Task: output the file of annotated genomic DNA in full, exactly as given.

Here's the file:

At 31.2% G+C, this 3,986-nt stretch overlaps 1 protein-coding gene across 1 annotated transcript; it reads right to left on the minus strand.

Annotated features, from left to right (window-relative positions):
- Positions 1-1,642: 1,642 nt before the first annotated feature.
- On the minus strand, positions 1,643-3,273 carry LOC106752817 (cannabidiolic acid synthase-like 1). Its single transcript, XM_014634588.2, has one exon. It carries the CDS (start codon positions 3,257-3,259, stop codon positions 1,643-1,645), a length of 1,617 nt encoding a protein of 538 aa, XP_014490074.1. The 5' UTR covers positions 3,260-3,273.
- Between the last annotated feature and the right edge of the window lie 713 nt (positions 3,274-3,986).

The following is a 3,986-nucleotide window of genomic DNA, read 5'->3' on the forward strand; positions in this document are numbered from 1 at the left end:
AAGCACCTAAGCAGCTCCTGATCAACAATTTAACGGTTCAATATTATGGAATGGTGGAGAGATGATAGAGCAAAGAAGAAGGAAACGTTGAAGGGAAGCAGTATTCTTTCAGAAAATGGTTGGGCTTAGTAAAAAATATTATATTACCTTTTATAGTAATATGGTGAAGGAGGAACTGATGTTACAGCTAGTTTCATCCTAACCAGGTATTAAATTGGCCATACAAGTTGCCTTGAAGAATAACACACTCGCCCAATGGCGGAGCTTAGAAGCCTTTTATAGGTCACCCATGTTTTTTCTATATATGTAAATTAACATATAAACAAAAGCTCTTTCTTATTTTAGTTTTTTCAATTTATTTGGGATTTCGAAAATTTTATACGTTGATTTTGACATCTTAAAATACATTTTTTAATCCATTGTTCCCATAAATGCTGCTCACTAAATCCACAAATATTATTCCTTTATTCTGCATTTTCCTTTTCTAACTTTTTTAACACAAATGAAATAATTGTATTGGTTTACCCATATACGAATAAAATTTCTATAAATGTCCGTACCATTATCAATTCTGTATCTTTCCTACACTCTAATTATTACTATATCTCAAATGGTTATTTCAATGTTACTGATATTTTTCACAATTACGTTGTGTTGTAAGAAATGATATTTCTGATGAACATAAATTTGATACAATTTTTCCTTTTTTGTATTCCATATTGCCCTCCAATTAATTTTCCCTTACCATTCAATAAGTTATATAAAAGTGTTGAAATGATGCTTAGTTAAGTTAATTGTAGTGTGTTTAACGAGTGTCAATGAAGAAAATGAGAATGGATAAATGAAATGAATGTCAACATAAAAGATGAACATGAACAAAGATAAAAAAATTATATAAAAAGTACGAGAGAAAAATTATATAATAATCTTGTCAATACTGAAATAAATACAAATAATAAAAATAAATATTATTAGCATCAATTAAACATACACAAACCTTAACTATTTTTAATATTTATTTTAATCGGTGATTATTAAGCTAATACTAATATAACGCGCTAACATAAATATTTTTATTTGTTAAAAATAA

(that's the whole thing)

At 31.2% G+C, this 3,986-nt stretch overlaps 1 protein-coding gene across 1 annotated transcript; it reads right to left on the minus strand.

Annotated features, from left to right (window-relative positions):
- Positions 1-1,642: 1,642 nt before the first annotated feature.
- On the minus strand, positions 1,643-3,273 carry LOC106752817 (cannabidiolic acid synthase-like 1). Its single transcript, XM_014634588.2, has one exon. It carries the CDS (start codon positions 3,257-3,259, stop codon positions 1,643-1,645), a length of 1,617 nt encoding a protein of 538 aa, XP_014490074.1. The 5' UTR covers positions 3,260-3,273.
- Between the last annotated feature and the right edge of the window lie 713 nt (positions 3,274-3,986).

The following is a 3,986-nucleotide window of genomic DNA, read 5'->3' on the forward strand; positions in this document are numbered from 1 at the left end:
AAGCACCTAAGCAGCTCCTGATCAACAATTTAACGGTTCAATATTATGGAATGGTGGAGAGATGATAGAGCAAAGAAGAAGGAAACGTTGAAGGGAAGCAGTATTCTTTCAGAAAATGGTTGGGCTTAGTAAAAAATATTATATTACCTTTTATAGTAATATGGTGAAGGAGGAACTGATGTTACAGCTAGTTTCATCCTAACCAGGTATTAAATTGGCCATACAAGTTGCCTTGAAGAATAACACACTCGCCCAATGGCGGAGCTTAGAAGCCTTTTATAGGTCACCCATGTTTTTTCTATATATGTAAATTAACATATAAACAAAAGCTCTTTCTTATTTTAGTTTTTTCAATTTATTTGGGATTTCGAAAATTTTATACGTTGATTTTGACATCTTAAAATACATTTTTTAATCCATTGTTCCCATAAATGCTGCTCACTAAATCCACAAATATTATTCCTTTATTCTGCATTTTCCTTTTCTAACTTTTTTAACACAAATGAAATAATTGTATTGGTTTACCCATATACGAATAAAATTTCTATAAATGTCCGTACCATTATCAATTCTGTATCTTTCCTACACTCTAATTATTACTATATCTCAAATGGTTATTTCAATGTTACTGATATTTTTCACAATTACGTTGTGTTGTAAGAAATGATATTTCTGATGAACATAAATTTGATACAATTTTTCCTTTTTTGTATTCCATATTGCCCTCCAATTAATTTTCCCTTACCATTCAATAAGTTATATAAAAGTGTTGAAATGATGCTTAGTTAAGTTAATTGTAGTGTGTTTAACGAGTGTCAATGAAGAAAATGAGAATGGATAAATGAAATGAATGTCAACATAAAAGATGAACATGAACAAAGATAAAAAAATTATATAAAAAGTACGAGAGAAAAATTATATAATAATCTTGTCAATACTGAAATAAATACAAATAATAAAAATAAATATTATTAGCATCAATTAAACATACACAAACCTTAACTATTTTTAATATTTATTTTAATCGGTGATTATTAAGCTAATACTAATATAACGCGCTAACATAAATATTTTTATTTGTTAAAAATAA